Lee's Heart Attack.

wausaubob

Lt. Colonel
Joined
Apr 4, 2017
Location
Denver, CO
The thing is, though, the tricky bit is getting over the "last hundred yards" - and you'd have to be quite blasé to accept a defensive position with a covered approach to it. Certainly some defenders made that mistake, but others did not.
Meanwhile close terrain also impedes the ability of marchers.

I'd feel somewhat more confident that war had changed from the Napoleonic period if what you actually saw during the war was Napoleonic tactics being tried and failing. But there's no appearance of the ordre mixte, attack columns generally do not appear (and when something like them does they usually work)...
When the defenders were rushed they might create a line in which they could not clear the timber and brush in front of the line. That may have happened at Spotsylvania. At Vicksburg, I believe one of tactical commanders found an uncovered draw, and his regiment made up to and over the parapet.
But the Confederates had many good military engineers and they knew the angles and fields of fire they wanted to defend.
 

wausaubob

Lt. Colonel
Joined
Apr 4, 2017
Location
Denver, CO
I mean, it's not really a ringing endorsement of how much war has changed, has it, when there's very few cases the Confederate infantry advances at all because it's generally at a numeric disadvantage.


I don't think you need to call upon railroad logistics as the explanation - the opposing sides at the Battle of Leipzig were supplied by horse, cart (and possibly ship) and numbered 560,000 men between them, while Borodino was twice the size of Gettysburg and fought hundreds of miles into Russia.

It's just... a Napoleonic-scale war, fought by people who hadn't experienced it before.
And the people who were paying attention to the deaths due to disease in the US/Mexico war probably knew that camp sanitation and sources of fresh food were going to be critical. I don't know how much the disease rates in the Crimean war affected the US Civil War. I suspect very little.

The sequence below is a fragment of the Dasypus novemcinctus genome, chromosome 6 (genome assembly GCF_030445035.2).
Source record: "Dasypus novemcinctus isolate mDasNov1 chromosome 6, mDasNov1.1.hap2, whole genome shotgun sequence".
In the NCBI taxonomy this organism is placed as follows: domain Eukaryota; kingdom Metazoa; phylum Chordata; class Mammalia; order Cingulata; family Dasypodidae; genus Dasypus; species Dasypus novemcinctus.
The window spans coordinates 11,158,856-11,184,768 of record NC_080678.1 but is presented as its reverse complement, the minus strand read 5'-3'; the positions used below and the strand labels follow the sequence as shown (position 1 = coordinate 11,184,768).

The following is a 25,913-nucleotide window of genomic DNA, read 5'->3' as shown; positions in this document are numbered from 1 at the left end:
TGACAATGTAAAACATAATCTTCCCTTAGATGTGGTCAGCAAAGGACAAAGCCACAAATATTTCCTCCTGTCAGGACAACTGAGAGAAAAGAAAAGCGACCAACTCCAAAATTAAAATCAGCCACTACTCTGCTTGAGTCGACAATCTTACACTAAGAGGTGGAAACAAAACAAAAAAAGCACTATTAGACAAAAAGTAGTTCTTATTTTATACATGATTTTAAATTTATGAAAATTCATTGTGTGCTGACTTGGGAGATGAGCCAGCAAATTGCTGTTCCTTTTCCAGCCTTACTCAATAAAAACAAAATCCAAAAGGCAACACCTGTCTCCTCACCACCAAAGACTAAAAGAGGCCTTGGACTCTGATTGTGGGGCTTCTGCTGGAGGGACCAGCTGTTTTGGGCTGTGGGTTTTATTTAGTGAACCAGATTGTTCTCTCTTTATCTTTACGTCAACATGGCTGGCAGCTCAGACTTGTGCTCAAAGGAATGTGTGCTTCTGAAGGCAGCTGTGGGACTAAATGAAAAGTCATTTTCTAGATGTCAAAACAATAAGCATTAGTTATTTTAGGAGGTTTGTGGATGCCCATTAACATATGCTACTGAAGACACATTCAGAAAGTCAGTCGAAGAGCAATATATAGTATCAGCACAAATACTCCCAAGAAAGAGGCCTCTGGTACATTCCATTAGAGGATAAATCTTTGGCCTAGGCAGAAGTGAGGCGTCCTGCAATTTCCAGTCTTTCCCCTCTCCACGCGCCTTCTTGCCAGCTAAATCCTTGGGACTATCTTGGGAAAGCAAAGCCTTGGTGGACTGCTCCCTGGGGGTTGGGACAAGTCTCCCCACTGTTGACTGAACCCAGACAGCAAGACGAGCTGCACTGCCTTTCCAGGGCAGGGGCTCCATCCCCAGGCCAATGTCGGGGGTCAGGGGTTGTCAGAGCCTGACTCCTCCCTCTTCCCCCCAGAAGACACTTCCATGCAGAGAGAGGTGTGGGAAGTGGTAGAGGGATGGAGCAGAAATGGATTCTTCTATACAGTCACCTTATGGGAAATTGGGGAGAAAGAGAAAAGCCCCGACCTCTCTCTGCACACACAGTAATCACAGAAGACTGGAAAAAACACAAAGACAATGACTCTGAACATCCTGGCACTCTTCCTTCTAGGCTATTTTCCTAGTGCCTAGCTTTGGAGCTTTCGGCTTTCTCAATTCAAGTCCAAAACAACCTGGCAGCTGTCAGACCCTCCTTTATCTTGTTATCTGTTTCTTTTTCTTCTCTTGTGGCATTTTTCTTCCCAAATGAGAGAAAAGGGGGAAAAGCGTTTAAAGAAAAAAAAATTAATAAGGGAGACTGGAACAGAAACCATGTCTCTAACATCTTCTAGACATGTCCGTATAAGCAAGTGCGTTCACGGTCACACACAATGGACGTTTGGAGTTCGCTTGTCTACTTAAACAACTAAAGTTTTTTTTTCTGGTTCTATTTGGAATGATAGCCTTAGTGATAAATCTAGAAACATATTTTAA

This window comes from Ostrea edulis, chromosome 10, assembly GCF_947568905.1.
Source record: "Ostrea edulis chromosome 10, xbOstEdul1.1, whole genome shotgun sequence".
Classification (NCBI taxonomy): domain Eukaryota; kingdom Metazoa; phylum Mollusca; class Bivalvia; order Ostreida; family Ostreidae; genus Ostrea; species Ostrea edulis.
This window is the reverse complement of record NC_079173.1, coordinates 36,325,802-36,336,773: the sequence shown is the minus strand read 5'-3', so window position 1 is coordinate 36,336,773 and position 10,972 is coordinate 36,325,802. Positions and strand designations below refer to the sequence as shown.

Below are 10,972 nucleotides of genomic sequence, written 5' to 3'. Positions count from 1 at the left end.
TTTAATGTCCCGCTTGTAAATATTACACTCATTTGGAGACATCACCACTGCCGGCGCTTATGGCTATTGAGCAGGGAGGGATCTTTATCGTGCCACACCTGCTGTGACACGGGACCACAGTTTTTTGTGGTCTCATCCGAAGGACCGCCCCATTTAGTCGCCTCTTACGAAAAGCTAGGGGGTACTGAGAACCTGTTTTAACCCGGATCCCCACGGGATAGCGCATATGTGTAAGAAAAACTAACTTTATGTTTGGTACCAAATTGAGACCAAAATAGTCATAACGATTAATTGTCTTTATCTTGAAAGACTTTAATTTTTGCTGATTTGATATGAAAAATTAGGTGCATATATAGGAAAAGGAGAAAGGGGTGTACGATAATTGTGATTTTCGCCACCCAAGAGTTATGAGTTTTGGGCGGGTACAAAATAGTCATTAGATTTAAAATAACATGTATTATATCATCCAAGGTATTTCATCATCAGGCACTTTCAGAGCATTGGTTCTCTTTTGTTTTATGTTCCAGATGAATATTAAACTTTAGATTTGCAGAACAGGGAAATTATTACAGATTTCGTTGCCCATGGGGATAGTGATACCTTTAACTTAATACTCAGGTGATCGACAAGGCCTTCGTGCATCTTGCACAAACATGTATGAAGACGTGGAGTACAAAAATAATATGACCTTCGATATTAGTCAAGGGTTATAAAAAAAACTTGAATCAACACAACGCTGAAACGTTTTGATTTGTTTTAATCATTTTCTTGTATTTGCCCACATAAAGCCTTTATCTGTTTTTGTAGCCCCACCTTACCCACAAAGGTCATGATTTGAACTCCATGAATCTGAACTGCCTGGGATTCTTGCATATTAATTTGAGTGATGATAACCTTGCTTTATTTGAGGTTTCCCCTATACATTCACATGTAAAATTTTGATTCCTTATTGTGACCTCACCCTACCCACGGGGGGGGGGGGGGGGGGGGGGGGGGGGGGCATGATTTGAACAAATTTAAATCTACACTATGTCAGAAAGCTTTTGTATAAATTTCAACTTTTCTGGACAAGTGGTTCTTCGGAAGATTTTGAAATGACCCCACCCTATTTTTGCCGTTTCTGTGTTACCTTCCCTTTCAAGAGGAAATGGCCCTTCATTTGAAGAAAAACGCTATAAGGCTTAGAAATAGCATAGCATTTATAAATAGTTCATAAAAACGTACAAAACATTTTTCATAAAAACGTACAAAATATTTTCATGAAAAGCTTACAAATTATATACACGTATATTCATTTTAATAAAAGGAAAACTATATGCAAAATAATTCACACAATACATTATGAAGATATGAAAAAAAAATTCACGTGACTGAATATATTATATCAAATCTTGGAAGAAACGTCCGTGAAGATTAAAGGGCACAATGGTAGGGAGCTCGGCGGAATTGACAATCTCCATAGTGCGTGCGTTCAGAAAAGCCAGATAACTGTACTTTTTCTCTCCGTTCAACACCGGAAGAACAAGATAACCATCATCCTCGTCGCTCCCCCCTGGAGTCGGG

Luke Freet

First Sergeant
Joined
Nov 8, 2018
I think Joe Johnston would have been given back his command. He was the best at doing all the administrative work necessary to keep the war going. But General Lee's health probably never completely recovered in real life. And eating bad food out of dirty dishes probably did not help him feel better.
That is a strong possibility. My belief however is that Davis would not have it, he having a grudge against Johnston since Davis was ousted from West Point. Davis allowing Johnston to take up the reins of the AoNV again would be a tough pill for him to swallow.
Maybe its just hindsight, knowing how Johnston acted in Mississippi and Georgia, letting oppurtunity after oppurtunity slip away until it was too late. Him in command of the AoNV to my mind would probably be a transplant of the Atlanta Campaign in Virginia.
 

wausaubob

Lt. Colonel
Joined
Apr 4, 2017
Location
Denver, CO
I mean, it's not really a ringing endorsement of how much war has changed, has it, when there's very few cases the Confederate infantry advances at all because it's generally at a numeric disadvantage.


I don't think you need to call upon railroad logistics as the explanation - the opposing sides at the Battle of Leipzig were supplied by horse, cart (and possibly ship) and numbered 560,000 men between them, while Borodino was twice the size of Gettysburg and fought hundreds of miles into Russia.

It's just... a Napoleonic-scale war, fought by people who hadn't experienced it before.
Leipzig is a valid example. But Borodino was far outside of the French army's logistical zone and they paid an enormous price for fighting a battle there.
 
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